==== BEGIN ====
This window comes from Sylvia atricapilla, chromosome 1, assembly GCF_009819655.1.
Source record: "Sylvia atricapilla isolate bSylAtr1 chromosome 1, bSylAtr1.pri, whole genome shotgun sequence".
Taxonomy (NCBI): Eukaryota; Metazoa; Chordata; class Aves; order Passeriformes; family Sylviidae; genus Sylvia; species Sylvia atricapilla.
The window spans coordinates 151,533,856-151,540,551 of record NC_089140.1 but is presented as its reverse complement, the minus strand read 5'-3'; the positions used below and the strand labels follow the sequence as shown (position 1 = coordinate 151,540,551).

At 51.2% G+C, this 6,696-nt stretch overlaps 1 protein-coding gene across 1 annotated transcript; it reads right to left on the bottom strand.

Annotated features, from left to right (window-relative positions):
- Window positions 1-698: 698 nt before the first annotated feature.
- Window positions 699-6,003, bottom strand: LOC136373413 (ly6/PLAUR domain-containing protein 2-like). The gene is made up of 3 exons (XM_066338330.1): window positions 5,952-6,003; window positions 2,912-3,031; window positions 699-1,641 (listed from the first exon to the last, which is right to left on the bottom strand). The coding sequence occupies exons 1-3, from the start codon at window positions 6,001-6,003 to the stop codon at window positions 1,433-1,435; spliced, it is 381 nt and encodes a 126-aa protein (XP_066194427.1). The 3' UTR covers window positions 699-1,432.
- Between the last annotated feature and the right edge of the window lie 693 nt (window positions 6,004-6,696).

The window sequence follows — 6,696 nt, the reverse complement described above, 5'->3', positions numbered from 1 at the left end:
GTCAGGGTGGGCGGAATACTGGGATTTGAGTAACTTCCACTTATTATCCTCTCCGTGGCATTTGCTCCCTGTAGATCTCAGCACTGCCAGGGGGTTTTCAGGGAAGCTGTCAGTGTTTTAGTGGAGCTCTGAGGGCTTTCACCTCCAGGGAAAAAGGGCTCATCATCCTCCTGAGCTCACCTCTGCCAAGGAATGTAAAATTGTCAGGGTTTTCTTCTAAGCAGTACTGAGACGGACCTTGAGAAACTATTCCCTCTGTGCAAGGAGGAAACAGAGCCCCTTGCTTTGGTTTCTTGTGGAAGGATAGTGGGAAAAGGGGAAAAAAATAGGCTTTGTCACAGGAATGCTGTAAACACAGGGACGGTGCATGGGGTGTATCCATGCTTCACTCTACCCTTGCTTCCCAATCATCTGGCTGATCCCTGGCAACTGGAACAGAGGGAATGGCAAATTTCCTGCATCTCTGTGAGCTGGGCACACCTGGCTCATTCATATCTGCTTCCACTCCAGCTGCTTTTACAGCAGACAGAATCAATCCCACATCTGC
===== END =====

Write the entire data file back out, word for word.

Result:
This window comes from Sylvia atricapilla, chromosome 1, assembly GCF_009819655.1.
Source record: "Sylvia atricapilla isolate bSylAtr1 chromosome 1, bSylAtr1.pri, whole genome shotgun sequence".
Taxonomy (NCBI): Eukaryota; Metazoa; Chordata; class Aves; order Passeriformes; family Sylviidae; genus Sylvia; species Sylvia atricapilla.
The window spans coordinates 151,533,856-151,540,551 of record NC_089140.1 but is presented as its reverse complement, the minus strand read 5'-3'; the positions used below and the strand labels follow the sequence as shown (position 1 = coordinate 151,540,551).

At 51.2% G+C, this 6,696-nt stretch overlaps 1 protein-coding gene across 1 annotated transcript; it reads right to left on the bottom strand.

Annotated features, from left to right (window-relative positions):
- Window positions 1-698: 698 nt before the first annotated feature.
- Window positions 699-6,003, bottom strand: LOC136373413 (ly6/PLAUR domain-containing protein 2-like). The gene is made up of 3 exons (XM_066338330.1): window positions 5,952-6,003; window positions 2,912-3,031; window positions 699-1,641 (listed from the first exon to the last, which is right to left on the bottom strand). The coding sequence occupies exons 1-3, from the start codon at window positions 6,001-6,003 to the stop codon at window positions 1,433-1,435; spliced, it is 381 nt and encodes a 126-aa protein (XP_066194427.1). The 3' UTR covers window positions 699-1,432.
- Between the last annotated feature and the right edge of the window lie 693 nt (window positions 6,004-6,696).

The window sequence follows — 6,696 nt, the reverse complement described above, 5'->3', positions numbered from 1 at the left end:
GTCAGGGTGGGCGGAATACTGGGATTTGAGTAACTTCCACTTATTATCCTCTCCGTGGCATTTGCTCCCTGTAGATCTCAGCACTGCCAGGGGGTTTTCAGGGAAGCTGTCAGTGTTTTAGTGGAGCTCTGAGGGCTTTCACCTCCAGGGAAAAAGGGCTCATCATCCTCCTGAGCTCACCTCTGCCAAGGAATGTAAAATTGTCAGGGTTTTCTTCTAAGCAGTACTGAGACGGACCTTGAGAAACTATTCCCTCTGTGCAAGGAGGAAACAGAGCCCCTTGCTTTGGTTTCTTGTGGAAGGATAGTGGGAAAAGGGGAAAAAAATAGGCTTTGTCACAGGAATGCTGTAAACACAGGGACGGTGCATGGGGTGTATCCATGCTTCACTCTACCCTTGCTTCCCAATCATCTGGCTGATCCCTGGCAACTGGAACAGAGGGAATGGCAAATTTCCTGCATCTCTGTGAGCTGGGCACACCTGGCTCATTCATATCTGCTTCCACTCCAGCTGCTTTTACAGCAGACAGAATCAATCCCACATCTGC